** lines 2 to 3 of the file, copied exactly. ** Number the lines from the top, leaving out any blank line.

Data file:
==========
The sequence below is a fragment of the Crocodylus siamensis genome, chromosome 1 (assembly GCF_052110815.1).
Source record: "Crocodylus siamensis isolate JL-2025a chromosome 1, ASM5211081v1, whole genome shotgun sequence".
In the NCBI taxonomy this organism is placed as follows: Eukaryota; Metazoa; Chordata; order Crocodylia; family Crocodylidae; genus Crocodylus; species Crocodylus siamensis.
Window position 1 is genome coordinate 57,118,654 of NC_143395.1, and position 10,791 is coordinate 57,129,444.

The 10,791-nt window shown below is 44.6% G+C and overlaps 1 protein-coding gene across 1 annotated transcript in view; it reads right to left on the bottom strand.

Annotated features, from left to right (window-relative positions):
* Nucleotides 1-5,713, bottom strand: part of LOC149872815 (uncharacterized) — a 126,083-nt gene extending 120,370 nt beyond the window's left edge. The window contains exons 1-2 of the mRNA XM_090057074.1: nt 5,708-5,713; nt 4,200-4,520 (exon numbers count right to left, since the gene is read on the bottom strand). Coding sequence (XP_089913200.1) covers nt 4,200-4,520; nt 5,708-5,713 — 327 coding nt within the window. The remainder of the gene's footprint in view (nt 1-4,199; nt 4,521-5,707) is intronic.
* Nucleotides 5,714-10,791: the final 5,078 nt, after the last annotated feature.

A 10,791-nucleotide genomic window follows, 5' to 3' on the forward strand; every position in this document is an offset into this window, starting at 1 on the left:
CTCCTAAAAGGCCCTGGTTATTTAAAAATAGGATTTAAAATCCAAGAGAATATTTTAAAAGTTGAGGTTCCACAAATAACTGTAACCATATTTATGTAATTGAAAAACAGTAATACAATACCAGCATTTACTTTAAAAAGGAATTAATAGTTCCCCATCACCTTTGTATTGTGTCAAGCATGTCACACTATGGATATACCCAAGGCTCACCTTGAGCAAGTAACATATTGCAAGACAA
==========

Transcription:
Source record: "Crocodylus siamensis isolate JL-2025a chromosome 1, ASM5211081v1, whole genome shotgun sequence".
In the NCBI taxonomy this organism is placed as follows: Eukaryota; Metazoa; Chordata; order Crocodylia; family Crocodylidae; genus Crocodylus; species Crocodylus siamensis.